Blocking is defined as the tendency of a film to adhere whenv two or more surfaces are pressed together. In this test for blocking, two layers of film were pressed together between the thumb and forefinger and held for several minutes. Thereafter, the films were placed on a 1f the films tended to, stick together at the area Where they were pressed together, it was considered that the films blocked badly." If there was no tendency for the films to stick together upon attempting to separate them, it was considered that the films did not block.
polyethylene compositions are extruded from a melt maintained at a temperature in the neighborhood of 265 C. On the other hand, if the low density polyethylene composition contains an adequate quantity of a suitable antioxidant, for example, quantities of butylated hydroxy anisole up to 0.02% by weight of the ethylene polymer composition, the polyethylene may be extruded at higher melt temperatures. Although low density polyethylenes containing a high concentration of antioxidant may be extruded at a temperature as high as 3,25 G, extrusion is difiicult because of the high fluidity of the melt. At temperatures higher than 325 C. the melt is so fluid that it cannot easily be formed into the shape of a film, i.e.,,the formed melt tends .to disintegrate. Furthermore, unless the extrusion barrel and associated orifice are heated to a high degree of uniformity and a minimum hold-up of polymer in the extruder is maintained, the.
polymer will degrade before it is extruded. Although film extruded at these high temperatures from low-density polyethylenes has been found to be printable in spots (printability is not uniform), the surface properties of the film have been very poor in comparison to those of the high density polyethylene films extruded at the same temperatures. The low-density films are very tacky, have practically no film-to-film slip, and block badly. On the other hand the high density polyethylene films extruded at the elevated temperatures specified hereinbefore may be used directly in converting equipment, e.g., bag-making machines, without the application of a sizing.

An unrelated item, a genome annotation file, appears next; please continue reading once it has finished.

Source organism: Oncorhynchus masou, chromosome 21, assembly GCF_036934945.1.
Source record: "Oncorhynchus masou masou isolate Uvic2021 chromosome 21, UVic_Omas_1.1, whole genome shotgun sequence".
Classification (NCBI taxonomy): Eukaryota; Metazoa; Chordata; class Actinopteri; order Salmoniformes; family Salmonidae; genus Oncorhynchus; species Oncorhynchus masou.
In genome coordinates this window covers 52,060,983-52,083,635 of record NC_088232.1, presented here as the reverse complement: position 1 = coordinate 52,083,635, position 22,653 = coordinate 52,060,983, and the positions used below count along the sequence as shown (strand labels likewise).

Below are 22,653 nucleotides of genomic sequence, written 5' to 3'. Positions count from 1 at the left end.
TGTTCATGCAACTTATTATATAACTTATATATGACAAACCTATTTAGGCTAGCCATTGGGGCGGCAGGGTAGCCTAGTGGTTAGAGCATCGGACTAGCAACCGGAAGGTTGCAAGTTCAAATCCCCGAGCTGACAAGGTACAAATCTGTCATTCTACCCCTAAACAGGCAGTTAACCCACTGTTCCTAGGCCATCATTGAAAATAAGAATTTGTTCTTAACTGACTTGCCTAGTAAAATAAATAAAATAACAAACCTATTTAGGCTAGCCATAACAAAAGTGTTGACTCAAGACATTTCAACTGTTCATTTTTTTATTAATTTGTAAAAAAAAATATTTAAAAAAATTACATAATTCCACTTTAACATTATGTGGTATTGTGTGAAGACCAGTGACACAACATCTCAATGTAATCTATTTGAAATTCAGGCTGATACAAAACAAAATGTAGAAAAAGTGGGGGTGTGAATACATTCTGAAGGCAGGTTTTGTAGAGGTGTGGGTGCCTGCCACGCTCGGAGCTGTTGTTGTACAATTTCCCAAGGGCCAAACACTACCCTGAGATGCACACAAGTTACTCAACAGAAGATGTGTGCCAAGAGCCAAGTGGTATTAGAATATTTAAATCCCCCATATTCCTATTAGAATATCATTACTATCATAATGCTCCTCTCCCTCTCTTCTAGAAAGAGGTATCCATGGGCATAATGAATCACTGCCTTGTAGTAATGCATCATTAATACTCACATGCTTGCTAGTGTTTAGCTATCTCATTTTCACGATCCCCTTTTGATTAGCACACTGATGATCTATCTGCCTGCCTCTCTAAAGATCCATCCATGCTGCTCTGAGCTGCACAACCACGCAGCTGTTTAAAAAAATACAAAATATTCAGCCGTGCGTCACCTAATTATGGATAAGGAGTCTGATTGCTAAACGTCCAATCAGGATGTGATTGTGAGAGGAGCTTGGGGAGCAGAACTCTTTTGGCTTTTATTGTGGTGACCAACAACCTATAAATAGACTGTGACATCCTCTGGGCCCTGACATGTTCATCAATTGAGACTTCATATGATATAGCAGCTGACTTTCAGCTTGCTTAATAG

In addition to printing inks, a wide variety of polymeric coatings may be readily adhered to the high density polyethylene films of this invention. Such coating compositions may be applied from solvent solutions or from dispersions, e.g., aqueous, of polymers in an inert liquid medium. Suitable polymeric coatings include vinylidene chloride copolymerized with alkyl acrylates, acrylonitrile, and alkyl methacrylates; polyvinyl acetals, such as polyvinyl butyral; polyamides, such as polyhexamethylene adipamide and sebacamide, polycaproamide, and N-methoxymethyl polyhexamethylene adiparnide; nitrocellulose; chlorinated rubber; ethyl cellulose; and vinyl chloride/ vinyl acetate copolymer.
Multiple coatings of polymers may also be applied to the treated films of this invention. For example, a soft elastomeric subcoat may be applied as a subcoating and a hard vinylidene chloride copolymer top coating applied thereafter. These multiple coatings are described in more detail in U.S. Patent No. 2,824,024 in the name of A. F. Chapman, U.S. Patent No. 2,829,069 in the name of R. H.
Michel, and U.S. Patent No. 2,829,068 in the name of J. J. Stewart.
Example 6 The printable high density polyethylene films for-med in accordance with Examples 2 and 5 were coated on both sides by dipping the films in a solvent solution solids) of polyvinyl butyral. The films were dried at 95 C.